Laboratory studies that evaluated the effect of petrogenic hydrocarbons on amphipods recorded behavioural changes (Satbhai et al., 2017Satbhai, K. M.; Louka, F. R. & Klerks, P. L. 2017. Individual and combined effects of petroleum hydrocarbons phenanthrene and dibenzothiophene on reproductive behavior in the amphipod Hyalella azteca. Water, Air and Soil Pollution 228:91.) and increased mortality (Driscoll et al., 1998Driscoll, S. B. K.; Schaffner L. C. & Dickhut, R. M. 1998. Toxicokinetics of fluoranthene to the amphipod, Leptocheirus plumulosus, in water-only and sediment exposures. Marine Environmental Research 45(3):269-284. ), which can potentially affect populations that occur in contaminated areas. Reproductive patterns and life cycles of ampithoid amphipods are still poorly known and may vary according to different environmental conditions (Leite, 1996Leite, F. P. P. 1996. Fecundidade de sete espécies de gamarídeos (Crustacea, Amphipoda, Gammaridea) associados à alga Sargassum cymosum. Iheringia, Série Zoologia 80:39-45; Appadoo & Myers, 2004Appadoo, C. & Myers, A. A. 2004. Reproductive bionomics and life history traits of three gammaridean amphipods, Cymadusa filosa Savigny, Ampithoe laxipodus Appadoo and Myers and Mallacoota schellenbergi Ledoyer from the tropical Indian Ocean (Mauritius). Acta Oecologica 26:227-238.; Jacobucci & Leite, 2006Jacobucci, G. B. & Leite, F. P. P. 2006. Biologia populacional das espécies de Ampithoidae (Crustacea, Amphipoda) associadas a Sargassum filipendula (Phaeophyta, Fucales) na Praia da Fortaleza, Ubatuba, São Paulo, Brasil. Revista Brasileira de Zoologia 23(4):1207-1216.), including contamination by petrogenic hydrocarbons. In this context, this study aimed to make an initial exploratory survey, in order to determine the population and reproductive aspects of C. filosa in a region with pollution by petrogenic hydrocarbons and to compare the data obtained to works carried out in other locations of Brazil and abroad.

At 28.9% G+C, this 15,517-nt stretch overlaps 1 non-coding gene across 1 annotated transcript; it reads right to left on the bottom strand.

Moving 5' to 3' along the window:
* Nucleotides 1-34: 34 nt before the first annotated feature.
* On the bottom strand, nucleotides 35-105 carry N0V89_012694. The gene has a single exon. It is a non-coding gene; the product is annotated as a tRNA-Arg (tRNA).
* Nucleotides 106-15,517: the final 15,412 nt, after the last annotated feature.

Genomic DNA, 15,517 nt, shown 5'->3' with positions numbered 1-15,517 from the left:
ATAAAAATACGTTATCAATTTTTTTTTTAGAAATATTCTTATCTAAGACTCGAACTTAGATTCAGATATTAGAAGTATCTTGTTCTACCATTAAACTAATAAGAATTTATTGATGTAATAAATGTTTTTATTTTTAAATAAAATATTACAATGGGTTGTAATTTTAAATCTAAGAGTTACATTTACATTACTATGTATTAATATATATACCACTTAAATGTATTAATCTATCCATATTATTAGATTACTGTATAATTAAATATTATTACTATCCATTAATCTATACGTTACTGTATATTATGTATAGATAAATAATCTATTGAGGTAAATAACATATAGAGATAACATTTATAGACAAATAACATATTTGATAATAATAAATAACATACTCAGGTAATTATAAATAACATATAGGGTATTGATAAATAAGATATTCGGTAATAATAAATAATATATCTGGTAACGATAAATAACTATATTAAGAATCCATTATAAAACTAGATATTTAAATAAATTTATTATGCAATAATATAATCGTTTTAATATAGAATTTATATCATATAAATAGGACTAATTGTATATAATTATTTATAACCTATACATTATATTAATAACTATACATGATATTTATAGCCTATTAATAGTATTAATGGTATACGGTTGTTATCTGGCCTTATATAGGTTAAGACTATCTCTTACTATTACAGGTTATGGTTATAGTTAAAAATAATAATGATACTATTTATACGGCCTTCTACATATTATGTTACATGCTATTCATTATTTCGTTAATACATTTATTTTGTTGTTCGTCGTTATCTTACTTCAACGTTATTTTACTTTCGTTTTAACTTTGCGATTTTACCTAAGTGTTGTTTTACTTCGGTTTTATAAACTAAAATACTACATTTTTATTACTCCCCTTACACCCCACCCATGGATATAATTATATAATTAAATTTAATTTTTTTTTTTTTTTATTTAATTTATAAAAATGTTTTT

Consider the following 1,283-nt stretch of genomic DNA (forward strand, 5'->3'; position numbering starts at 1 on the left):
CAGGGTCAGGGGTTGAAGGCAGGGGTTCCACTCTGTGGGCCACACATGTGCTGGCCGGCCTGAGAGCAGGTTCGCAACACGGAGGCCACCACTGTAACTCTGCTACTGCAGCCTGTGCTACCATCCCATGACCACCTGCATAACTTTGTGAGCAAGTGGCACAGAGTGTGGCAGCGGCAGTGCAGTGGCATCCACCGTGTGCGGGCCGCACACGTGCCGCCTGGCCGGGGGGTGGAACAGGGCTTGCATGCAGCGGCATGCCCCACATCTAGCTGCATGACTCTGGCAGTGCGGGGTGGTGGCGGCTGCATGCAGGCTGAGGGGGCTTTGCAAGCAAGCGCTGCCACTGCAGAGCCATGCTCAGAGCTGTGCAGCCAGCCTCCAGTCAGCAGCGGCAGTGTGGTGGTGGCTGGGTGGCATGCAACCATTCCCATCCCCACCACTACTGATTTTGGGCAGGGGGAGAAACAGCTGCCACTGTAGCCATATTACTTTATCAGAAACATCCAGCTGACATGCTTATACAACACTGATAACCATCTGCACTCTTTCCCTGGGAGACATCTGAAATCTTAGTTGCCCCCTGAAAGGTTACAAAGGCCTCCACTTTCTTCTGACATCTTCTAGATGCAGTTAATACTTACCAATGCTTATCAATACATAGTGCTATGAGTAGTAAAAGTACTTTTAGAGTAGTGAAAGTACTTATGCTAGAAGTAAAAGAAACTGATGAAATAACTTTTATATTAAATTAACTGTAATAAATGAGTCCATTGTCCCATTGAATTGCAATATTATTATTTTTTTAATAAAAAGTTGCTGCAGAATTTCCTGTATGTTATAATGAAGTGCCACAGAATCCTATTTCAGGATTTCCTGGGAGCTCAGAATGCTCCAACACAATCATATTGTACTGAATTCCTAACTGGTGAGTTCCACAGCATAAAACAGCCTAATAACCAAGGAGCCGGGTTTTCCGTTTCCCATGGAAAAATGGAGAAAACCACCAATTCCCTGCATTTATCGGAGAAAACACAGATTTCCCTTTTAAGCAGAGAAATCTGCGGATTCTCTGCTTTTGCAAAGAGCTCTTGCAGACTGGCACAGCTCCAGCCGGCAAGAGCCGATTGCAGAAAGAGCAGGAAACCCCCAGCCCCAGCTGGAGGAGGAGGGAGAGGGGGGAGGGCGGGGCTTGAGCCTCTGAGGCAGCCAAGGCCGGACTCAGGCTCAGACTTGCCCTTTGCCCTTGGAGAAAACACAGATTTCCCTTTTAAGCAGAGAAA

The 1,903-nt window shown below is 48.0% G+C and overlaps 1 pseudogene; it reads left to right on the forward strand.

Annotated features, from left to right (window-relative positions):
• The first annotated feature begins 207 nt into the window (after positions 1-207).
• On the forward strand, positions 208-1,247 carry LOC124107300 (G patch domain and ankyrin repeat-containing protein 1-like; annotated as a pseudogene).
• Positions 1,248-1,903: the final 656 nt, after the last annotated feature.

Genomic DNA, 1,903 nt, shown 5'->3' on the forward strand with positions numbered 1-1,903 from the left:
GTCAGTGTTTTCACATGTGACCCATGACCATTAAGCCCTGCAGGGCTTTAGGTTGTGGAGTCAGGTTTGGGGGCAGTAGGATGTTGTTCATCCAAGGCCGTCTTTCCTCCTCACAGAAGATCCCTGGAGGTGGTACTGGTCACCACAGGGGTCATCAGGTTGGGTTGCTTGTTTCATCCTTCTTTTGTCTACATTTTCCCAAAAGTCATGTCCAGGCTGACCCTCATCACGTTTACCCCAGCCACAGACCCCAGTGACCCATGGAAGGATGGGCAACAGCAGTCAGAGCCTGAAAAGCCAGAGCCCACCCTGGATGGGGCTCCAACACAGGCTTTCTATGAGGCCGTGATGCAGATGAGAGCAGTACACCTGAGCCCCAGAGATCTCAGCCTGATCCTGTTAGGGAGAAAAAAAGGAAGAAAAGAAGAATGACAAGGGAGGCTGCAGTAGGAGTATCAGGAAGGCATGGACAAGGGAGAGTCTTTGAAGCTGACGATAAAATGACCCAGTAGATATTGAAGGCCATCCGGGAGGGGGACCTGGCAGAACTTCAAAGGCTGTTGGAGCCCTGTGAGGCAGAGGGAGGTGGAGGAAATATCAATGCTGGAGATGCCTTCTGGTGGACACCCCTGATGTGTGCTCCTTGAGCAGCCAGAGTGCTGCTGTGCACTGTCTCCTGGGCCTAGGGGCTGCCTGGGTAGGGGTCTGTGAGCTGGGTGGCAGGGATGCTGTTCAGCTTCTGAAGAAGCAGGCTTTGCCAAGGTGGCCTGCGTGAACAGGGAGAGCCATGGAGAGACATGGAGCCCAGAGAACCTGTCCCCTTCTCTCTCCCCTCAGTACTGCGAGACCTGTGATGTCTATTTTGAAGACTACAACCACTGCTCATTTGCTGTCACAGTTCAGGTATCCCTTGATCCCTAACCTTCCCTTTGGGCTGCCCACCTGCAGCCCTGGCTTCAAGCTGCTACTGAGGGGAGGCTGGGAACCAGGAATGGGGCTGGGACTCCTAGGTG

MATERIALS AND METHODS

Study area. Sampling was conducted along the rocky shoreline of São Sebastião Island, one of the largest coastal islands in Brazil, located in the northern coast of state of São Paulo, southeastern of the country (Fig. 1). The coast in the region has alternating rocky shores and sandy beaches, with many other coastal islands. The climate is subtropical, and water temperatures range from 12°C at the bottom (50 m deep) to 28oC on the surface in summer. The infralittoral rocky shore communities are dominated by algal beds of Sargassum furcatum Kützing, 1843 (Phaeophyceae).